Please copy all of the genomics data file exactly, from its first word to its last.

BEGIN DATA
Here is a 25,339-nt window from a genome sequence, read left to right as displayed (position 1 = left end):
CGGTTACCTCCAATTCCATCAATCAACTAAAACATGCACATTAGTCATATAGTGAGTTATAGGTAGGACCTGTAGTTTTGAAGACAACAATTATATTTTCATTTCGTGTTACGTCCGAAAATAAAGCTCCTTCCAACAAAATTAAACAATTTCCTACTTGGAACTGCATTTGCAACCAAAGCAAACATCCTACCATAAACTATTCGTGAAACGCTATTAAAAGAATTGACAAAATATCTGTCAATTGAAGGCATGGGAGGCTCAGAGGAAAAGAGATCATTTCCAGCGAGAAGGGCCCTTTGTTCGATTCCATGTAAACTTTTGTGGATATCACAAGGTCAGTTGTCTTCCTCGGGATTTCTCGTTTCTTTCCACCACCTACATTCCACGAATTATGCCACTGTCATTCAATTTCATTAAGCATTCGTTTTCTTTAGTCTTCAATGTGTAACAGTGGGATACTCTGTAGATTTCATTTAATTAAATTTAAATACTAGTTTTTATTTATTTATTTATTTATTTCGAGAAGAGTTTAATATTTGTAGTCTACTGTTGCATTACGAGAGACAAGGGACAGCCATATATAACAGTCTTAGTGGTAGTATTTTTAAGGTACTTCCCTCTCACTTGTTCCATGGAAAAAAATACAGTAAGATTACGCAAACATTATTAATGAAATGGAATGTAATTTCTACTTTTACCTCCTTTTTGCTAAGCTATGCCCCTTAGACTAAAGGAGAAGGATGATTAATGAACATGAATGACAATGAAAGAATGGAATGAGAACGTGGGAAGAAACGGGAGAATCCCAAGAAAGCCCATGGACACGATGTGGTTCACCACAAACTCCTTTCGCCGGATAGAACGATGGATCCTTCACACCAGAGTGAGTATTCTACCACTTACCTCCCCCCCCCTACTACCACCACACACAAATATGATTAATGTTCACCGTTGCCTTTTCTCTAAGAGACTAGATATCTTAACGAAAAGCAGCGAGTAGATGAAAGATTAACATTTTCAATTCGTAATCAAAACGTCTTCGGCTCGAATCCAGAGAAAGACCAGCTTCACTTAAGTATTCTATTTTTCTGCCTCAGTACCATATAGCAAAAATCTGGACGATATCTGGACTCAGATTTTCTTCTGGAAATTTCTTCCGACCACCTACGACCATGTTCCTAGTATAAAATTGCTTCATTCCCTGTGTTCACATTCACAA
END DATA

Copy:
Here is a 25,339-nt window from a genome sequence, read left to right as displayed (position 1 = left end):
CGGTTACCTCCAATTCCATCAATCAACTAAAACATGCACATTAGTCATATAGTGAGTTATAGGTAGGACCTGTAGTTTTGAAGACAACAATTATATTTTCATTTCGTGTTACGTCCGAAAATAAAGCTCCTTCCAACAAAATTAAACAATTTCCTACTTGGAACTGCATTTGCAACCAAAGCAAACATCCTACCATAAACTATTCGTGAAACGCTATTAAAAGAATTGACAAAATATCTGTCAATTGAAGGCATGGGAGGCTCAGAGGAAAAGAGATCATTTCCAGCGAGAAGGGCCCTTTGTTCGATTCCATGTAAACTTTTGTGGATATCACAAGGTCAGTTGTCTTCCTCGGGATTTCTCGTTTCTTTCCACCACCTACATTCCACGAATTATGCCACTGTCATTCAATTTCATTAAGCATTCGTTTTCTTTAGTCTTCAATGTGTAACAGTGGGATACTCTGTAGATTTCATTTAATTAAATTTAAATACTAGTTTTTATTTATTTATTTATTTATTTCGAGAAGAGTTTAATATTTGTAGTCTACTGTTGCATTACGAGAGACAAGGGACAGCCATATATAACAGTCTTAGTGGTAGTATTTTTAAGGTACTTCCCTCTCACTTGTTCCATGGAAAAAAATACAGTAAGATTACGCAAACATTATTAATGAAATGGAATGTAATTTCTACTTTTACCTCCTTTTTGCTAAGCTATGCCCCTTAGACTAAAGGAGAAGGATGATTAATGAACATGAATGACAATGAAAGAATGGAATGAGAACGTGGGAAGAAACGGGAGAATCCCAAGAAAGCCCATGGACACGATGTGGTTCACCACAAACTCCTTTCGCCGGATAGAACGATGGATCCTTCACACCAGAGTGAGTATTCTACCACTTACCTCCCCCCCCCTACTACCACCACACACAAATATGATTAATGTTCACCGTTGCCTTTTCTCTAAGAGACTAGATATCTTAACGAAAAGCAGCGAGTAGATGAAAGATTAACATTTTCAATTCGTAATCAAAACGTCTTCGGCTCGAATCCAGAGAAAGACCAGCTTCACTTAAGTATTCTATTTTTCTGCCTCAGTACCATATAGCAAAAATCTGGACGATATCTGGACTCAGATTTTCTTCTGGAAATTTCTTCCGACCACCTACGACCATGTTCCTAGTATAAAATTGCTTCATTCCCTGTGTTCACATTCACAA